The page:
Truck Accident Injuries Up 18%: NHTSA Report - Injured
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Truck Accident Injuries Up 18%: NHTSA Report

Truck accident injuries are more common than you might think, with 104,000 people injured in truck crashes in 2012, according to the latest report by the National Highway Traffic Safety Administration.

That's an 18 percent increase in the number of injuries compared to 2011, when 88,000 people were hurt in truck crashes, according to NHTSA. Truck accident fatalities also increased by 4 percent, from 3,781 in 2011 to 3,921 in 2012, the latest year for which data were available.

So who fares worse in truck accidents: truck drivers or occupants of other vehicles?

Truck Accident Injury, Fatality Rates

When cars and trucks collide, the chances for a serious injury or fatality increase significantly. And while this often can mean bad news for the truck's driver, it more likely means injury or death for car drivers and passengers.

Of the 104,000 truck-crash injuries in 2012:

  • 76,000, or 73 percent of those hurt, were occupants of other vehicles;
  • 25,000, or 24 percent, were occupants of large trucks; and
  • 3,000, or 3 percent, were non-occupants of vehicles -- meaning bystanders, pedestrians, and cyclists.

NHTSA also found that of the 3,971 fatal truck crashes in 2012:

  • 2,843, or 73 percent of those killed, were occupants of other vehicles;
  • 697, or 18 percent, were occupants of large trucks; and
  • 381, or 10 percent, were non-occupants of vehicles.

These figures show that when it comes to truck crashes, drivers and passengers of other vehicles are nearly three times more likely to be injured than truck drivers and truck occupants.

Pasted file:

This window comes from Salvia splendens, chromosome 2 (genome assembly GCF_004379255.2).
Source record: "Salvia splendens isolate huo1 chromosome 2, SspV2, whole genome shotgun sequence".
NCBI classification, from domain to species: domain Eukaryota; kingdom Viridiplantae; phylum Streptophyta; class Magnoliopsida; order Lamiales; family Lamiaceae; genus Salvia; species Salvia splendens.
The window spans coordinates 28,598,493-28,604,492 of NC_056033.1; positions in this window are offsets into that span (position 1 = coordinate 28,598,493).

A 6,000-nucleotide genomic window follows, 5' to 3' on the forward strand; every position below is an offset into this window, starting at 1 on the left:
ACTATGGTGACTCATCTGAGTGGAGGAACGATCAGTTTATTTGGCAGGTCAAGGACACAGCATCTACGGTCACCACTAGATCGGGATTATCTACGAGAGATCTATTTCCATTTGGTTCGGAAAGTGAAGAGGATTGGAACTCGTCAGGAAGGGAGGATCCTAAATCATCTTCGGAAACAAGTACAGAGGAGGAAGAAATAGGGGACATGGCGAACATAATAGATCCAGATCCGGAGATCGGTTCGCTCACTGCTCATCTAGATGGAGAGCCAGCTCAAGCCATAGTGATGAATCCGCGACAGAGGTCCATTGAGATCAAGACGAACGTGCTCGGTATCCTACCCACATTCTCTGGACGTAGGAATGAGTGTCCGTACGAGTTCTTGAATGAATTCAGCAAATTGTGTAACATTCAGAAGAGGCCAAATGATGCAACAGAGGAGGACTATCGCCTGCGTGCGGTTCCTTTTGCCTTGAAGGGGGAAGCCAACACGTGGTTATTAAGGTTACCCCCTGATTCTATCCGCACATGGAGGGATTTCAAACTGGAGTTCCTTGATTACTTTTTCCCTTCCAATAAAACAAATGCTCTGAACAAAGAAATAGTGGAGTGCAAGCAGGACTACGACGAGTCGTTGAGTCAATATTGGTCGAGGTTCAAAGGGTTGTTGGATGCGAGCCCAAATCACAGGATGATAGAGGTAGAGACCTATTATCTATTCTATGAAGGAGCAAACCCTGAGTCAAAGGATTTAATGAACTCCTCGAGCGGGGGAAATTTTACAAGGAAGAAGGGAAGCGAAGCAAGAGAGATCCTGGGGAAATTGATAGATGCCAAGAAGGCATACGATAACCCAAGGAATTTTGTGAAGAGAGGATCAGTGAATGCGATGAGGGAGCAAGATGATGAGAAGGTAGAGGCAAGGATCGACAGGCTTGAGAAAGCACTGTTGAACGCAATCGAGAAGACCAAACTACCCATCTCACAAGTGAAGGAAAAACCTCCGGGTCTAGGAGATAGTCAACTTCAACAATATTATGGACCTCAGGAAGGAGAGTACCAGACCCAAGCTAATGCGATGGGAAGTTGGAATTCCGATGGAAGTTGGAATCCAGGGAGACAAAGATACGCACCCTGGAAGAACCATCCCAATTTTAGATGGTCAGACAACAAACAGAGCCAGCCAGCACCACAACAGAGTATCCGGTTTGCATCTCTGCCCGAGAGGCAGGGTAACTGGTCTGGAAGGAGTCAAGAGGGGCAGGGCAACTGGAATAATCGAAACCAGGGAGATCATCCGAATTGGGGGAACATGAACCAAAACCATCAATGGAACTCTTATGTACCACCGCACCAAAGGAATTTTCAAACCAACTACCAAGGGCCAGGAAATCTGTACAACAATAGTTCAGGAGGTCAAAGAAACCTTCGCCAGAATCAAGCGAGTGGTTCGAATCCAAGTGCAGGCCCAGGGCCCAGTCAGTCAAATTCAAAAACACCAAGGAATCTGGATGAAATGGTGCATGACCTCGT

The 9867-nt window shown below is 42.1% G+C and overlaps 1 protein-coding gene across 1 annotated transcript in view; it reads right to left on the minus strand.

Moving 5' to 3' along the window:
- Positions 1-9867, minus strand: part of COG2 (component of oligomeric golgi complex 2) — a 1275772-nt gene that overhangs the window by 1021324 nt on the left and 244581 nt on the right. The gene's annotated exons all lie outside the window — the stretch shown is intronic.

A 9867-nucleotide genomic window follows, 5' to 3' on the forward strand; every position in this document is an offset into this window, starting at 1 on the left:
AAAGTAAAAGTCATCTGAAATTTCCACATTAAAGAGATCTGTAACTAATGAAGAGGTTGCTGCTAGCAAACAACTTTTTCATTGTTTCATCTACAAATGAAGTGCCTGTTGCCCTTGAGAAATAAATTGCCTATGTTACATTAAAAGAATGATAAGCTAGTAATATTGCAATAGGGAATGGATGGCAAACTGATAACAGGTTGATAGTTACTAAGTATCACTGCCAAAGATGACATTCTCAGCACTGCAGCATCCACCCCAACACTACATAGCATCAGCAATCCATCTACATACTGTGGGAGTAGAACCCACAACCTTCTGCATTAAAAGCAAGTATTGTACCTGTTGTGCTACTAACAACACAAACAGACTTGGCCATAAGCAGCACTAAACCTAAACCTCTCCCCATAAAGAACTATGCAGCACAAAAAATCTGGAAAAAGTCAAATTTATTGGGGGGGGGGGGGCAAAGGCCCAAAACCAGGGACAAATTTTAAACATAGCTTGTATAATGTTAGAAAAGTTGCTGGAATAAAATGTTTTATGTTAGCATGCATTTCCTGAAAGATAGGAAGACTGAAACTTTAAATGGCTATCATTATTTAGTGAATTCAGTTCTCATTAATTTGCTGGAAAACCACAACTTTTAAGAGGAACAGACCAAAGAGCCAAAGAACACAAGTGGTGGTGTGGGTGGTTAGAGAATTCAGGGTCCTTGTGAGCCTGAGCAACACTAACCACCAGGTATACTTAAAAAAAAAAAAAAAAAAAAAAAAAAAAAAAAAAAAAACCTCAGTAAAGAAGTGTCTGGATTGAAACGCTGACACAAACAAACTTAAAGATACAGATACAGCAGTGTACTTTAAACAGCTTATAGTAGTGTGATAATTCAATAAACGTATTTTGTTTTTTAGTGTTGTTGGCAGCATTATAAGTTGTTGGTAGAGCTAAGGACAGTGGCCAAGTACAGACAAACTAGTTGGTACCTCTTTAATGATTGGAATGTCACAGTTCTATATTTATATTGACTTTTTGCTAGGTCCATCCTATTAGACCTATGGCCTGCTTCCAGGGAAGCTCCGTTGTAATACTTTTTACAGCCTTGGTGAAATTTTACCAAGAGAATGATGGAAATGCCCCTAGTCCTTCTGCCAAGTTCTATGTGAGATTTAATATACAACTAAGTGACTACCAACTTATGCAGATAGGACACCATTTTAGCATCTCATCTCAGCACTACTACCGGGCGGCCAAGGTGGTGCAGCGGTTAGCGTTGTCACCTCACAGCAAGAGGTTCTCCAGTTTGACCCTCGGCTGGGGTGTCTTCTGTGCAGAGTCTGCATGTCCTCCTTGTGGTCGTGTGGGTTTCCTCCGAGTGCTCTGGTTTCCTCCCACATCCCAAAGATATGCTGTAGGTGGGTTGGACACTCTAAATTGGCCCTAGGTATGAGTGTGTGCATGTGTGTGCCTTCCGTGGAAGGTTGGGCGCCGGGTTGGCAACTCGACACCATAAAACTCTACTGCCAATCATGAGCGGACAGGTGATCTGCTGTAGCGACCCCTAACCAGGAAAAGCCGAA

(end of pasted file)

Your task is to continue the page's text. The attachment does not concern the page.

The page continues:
Those in other vehicles are also four times more likely to be killed in a truck crash, as compared to occupants of large trucks.

Other Notable Findings

In addition, the NHTSA report also found that:

  • In fatal two-vehicle collisions, trucks were rear-ended more than three times as often as a non-truck vehicle. Most states have made it illegal to follow any vehicle too closely -- and it seems that when rear-ending a truck, the consequences are often deadly.
  • While the number of truck-occupant injuries increased 8.7 percent between 2011 and 2012, the number of injuries to occupants of other vehicles and nonoccupants (bystanders, pedestrians, and cyclists) together jumped nearly 20 percent. This may seem inconsequential to some, but non-truck drivers can avoid most of the common causes of truck accidents by changing their on-the-road habits.

For those involved in a truck accident, statistically you're not alone. As there are many ways to sue for truck accident injuries, your best bet is to call an experienced truck accident attorney today to discuss your legal options.

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